The Environmental Protection Agency pointed to social media posts that were critical of Administrator Scott Pruitt to help justify his massive security expenses, The New York Times reported Tuesday.
However, some lawmakers and top EPA officials say that, although such posts may be frequent, there’s little evidence to suggest that any of them were direct threats requiring a response or that they warranted Pruitt’s frequent use of first-class and business-class tickets and a 20-person security team to protect him from the general public. The cost of Pruitt’s security detail, including salaries and travel, has been estimated at nearly $3 million, according to The Associated Press.
For months, the EPA justified the expenses as necessary because of a sharp uptick in threats, including what a spokesman referred to as “an unprecedented amount of death threats.” In one instance, the agency’s Office of Criminal Enforcement told Politico that Pruitt was “approached at the airport numerous times, to the point of profanities being yelled at him.”
But two Democrats, Sens. Tom Carper of Delaware and Sheldon Whitehouse of Rhode Island, said in a letter Tuesday to Senate Environment and Public Works Chairman John Barrasso (R-Wyo.) that they were provided with an internal EPA document that said a threat assessment did not justify such expenses. The agency document, which the senators did not publicly release, said EPA officials repeatedly tried to tell senior leadership that “the ‘threat’ to the administrator was being inappropriately mischaracterized” by Pruitt’s security detail.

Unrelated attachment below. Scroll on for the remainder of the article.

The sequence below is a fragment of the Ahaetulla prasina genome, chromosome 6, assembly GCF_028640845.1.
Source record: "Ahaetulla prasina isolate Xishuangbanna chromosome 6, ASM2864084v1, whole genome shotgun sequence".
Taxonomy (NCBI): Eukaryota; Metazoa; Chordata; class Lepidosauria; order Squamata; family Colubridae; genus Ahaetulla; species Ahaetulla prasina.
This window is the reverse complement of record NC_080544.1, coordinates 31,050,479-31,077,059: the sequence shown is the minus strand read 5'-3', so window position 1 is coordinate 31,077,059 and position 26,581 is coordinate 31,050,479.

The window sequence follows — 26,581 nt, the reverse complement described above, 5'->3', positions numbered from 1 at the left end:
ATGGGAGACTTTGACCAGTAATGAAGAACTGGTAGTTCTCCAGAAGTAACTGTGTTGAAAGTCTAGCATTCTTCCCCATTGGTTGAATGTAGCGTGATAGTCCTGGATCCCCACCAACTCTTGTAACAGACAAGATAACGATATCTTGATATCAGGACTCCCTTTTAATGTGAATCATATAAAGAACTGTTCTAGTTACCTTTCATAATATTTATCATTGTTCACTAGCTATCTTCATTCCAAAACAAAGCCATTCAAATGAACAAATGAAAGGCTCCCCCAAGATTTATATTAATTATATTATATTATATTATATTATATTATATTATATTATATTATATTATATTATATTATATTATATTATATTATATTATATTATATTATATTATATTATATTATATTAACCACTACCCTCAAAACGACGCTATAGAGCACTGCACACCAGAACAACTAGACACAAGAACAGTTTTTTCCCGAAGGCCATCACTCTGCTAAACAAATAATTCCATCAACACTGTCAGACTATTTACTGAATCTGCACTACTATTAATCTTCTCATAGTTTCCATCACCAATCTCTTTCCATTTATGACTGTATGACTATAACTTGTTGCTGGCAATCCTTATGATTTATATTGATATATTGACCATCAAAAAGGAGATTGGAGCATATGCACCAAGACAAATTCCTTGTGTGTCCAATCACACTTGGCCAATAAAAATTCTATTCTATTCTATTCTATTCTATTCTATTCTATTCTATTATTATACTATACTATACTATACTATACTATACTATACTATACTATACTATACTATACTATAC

“The memo states that ... ‘EPA Intelligence has not identified any specific credible direct threat to the EPA Administrator,” the lawmaker’s letter, obtained by the Times, states. The assessment, they said, “DOES NOT employ sound analysis or articulate relevant ‘threat specific’ information appropriate to draw any resource or level of threat conclusions regarding the protection posture for the Administrator.”
Mario Caraballo, a top EPA staffer who helped draft the internal memo, was fired Tuesday, Politico reported. The agency declined to comment on the dismissal, but a source told Politico that Caraballo was removed over a personnel issue and that agency leadership was unhappy with his report.
“They’re trying right now to just keep pressure on the wound,” an unnamed source told Politico. “They’re trying to find out where these leaks are coming from .... They’re in full panic mode right now.”